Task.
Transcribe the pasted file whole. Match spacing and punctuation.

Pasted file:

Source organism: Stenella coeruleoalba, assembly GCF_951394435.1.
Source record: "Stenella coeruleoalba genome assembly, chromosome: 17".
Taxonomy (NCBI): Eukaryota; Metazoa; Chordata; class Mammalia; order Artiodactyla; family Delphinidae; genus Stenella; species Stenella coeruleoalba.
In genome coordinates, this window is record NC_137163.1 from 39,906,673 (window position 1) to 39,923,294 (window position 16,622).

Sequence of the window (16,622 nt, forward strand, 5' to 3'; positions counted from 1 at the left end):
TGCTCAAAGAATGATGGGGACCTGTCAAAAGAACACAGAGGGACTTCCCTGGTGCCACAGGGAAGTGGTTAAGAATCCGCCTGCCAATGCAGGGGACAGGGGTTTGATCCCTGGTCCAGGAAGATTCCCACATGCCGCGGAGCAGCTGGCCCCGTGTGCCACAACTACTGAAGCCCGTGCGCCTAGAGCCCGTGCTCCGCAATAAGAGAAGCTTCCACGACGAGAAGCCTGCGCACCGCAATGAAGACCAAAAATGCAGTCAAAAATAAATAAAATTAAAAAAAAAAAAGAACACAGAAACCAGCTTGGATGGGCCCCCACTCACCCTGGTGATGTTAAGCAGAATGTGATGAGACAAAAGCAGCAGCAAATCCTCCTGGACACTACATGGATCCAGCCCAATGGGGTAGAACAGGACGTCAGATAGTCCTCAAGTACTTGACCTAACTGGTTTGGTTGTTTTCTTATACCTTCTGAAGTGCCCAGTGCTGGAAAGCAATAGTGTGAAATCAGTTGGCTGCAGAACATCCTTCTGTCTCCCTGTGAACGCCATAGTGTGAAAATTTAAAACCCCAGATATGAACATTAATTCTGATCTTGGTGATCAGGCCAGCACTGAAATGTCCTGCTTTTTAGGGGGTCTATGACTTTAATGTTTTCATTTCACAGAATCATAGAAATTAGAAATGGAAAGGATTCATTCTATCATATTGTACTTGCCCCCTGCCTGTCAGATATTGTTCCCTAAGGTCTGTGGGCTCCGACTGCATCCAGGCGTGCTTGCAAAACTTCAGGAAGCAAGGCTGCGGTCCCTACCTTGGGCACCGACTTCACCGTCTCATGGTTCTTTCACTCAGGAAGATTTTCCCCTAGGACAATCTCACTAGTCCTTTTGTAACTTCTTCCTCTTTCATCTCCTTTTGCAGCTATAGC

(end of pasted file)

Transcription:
Source organism: Stenella coeruleoalba, assembly GCF_951394435.1.
Source record: "Stenella coeruleoalba genome assembly, chromosome: 17".
Taxonomy (NCBI): Eukaryota; Metazoa; Chordata; class Mammalia; order Artiodactyla; family Delphinidae; genus Stenella; species Stenella coeruleoalba.
In genome coordinates, this window is record NC_137163.1 from 39,906,673 (window position 1) to 39,923,294 (window position 16,622).

Sequence of the window (16,622 nt, forward strand, 5' to 3'; positions counted from 1 at the left end):
TGCTCAAAGAATGATGGGGACCTGTCAAAAGAACACAGAGGGACTTCCCTGGTGCCACAGGGAAGTGGTTAAGAATCCGCCTGCCAATGCAGGGGACAGGGGTTTGATCCCTGGTCCAGGAAGATTCCCACATGCCGCGGAGCAGCTGGCCCCGTGTGCCACAACTACTGAAGCCCGTGCGCCTAGAGCCCGTGCTCCGCAATAAGAGAAGCTTCCACGACGAGAAGCCTGCGCACCGCAATGAAGACCAAAAATGCAGTCAAAAATAAATAAAATTAAAAAAAAAAAAGAACACAGAAACCAGCTTGGATGGGCCCCCACTCACCCTGGTGATGTTAAGCAGAATGTGATGAGACAAAAGCAGCAGCAAATCCTCCTGGACACTACATGGATCCAGCCCAATGGGGTAGAACAGGACGTCAGATAGTCCTCAAGTACTTGACCTAACTGGTTTGGTTGTTTTCTTATACCTTCTGAAGTGCCCAGTGCTGGAAAGCAATAGTGTGAAATCAGTTGGCTGCAGAACATCCTTCTGTCTCCCTGTGAACGCCATAGTGTGAAAATTTAAAACCCCAGATATGAACATTAATTCTGATCTTGGTGATCAGGCCAGCACTGAAATGTCCTGCTTTTTAGGGGGTCTATGACTTTAATGTTTTCATTTCACAGAATCATAGAAATTAGAAATGGAAAGGATTCATTCTATCATATTGTACTTGCCCCCTGCCTGTCAGATATTGTTCCCTAAGGTCTGTGGGCTCCGACTGCATCCAGGCGTGCTTGCAAAACTTCAGGAAGCAAGGCTGCGGTCCCTACCTTGGGCACCGACTTCACCGTCTCATGGTTCTTTCACTCAGGAAGATTTTCCCCTAGGACAATCTCACTAGTCCTTTTGTAACTTCTTCCTCTTTCATCTCCTTTTGCAGCTATAGC